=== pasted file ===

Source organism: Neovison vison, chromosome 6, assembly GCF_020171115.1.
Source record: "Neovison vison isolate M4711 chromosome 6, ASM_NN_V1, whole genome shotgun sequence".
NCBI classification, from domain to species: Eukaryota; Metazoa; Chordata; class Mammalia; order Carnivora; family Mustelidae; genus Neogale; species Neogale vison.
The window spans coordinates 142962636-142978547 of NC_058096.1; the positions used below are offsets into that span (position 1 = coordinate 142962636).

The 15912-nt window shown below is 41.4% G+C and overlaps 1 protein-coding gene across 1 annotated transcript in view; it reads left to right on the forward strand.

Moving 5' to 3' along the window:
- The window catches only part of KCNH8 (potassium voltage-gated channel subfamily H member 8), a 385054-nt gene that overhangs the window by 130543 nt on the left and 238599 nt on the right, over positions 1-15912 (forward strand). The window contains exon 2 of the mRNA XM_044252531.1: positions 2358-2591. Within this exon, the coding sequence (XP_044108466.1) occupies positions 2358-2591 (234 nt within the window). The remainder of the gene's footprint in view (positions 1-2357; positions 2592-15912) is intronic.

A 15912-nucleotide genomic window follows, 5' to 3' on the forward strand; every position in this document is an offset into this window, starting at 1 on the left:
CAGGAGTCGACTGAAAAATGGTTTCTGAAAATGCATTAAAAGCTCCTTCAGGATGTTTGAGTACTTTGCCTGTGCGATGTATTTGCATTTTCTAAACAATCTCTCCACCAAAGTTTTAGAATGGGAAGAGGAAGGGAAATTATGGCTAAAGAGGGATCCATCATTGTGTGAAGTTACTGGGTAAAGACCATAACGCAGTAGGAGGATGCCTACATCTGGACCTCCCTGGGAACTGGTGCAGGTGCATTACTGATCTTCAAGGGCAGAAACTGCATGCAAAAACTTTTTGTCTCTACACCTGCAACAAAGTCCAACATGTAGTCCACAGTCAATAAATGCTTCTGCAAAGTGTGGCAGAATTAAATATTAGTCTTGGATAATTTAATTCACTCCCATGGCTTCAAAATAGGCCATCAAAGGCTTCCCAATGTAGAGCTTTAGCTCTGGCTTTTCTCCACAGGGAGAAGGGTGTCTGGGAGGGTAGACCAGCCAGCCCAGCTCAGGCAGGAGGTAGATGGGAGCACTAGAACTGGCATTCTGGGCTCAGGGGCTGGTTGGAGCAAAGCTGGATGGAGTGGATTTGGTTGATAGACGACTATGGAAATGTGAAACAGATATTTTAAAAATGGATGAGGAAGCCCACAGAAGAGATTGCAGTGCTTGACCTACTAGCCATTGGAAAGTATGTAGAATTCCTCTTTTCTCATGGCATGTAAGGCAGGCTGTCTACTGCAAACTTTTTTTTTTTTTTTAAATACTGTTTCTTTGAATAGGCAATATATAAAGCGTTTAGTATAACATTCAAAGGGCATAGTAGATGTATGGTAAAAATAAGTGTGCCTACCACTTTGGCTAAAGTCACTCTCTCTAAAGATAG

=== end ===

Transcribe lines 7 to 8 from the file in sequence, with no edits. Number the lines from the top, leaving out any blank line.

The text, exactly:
- The window catches only part of KCNH8 (potassium voltage-gated channel subfamily H member 8), a 385054-nt gene that overhangs the window by 130543 nt on the left and 238599 nt on the right, over positions 1-15912 (forward strand). The window contains exon 2 of the mRNA XM_044252531.1: positions 2358-2591. Within this exon, the coding sequence (XP_044108466.1) occupies positions 2358-2591 (234 nt within the window). The remainder of the gene's footprint in view (positions 1-2357; positions 2592-15912) is intronic.

A 15912-nucleotide genomic window follows, 5' to 3' on the forward strand; every position in this document is an offset into this window, starting at 1 on the left: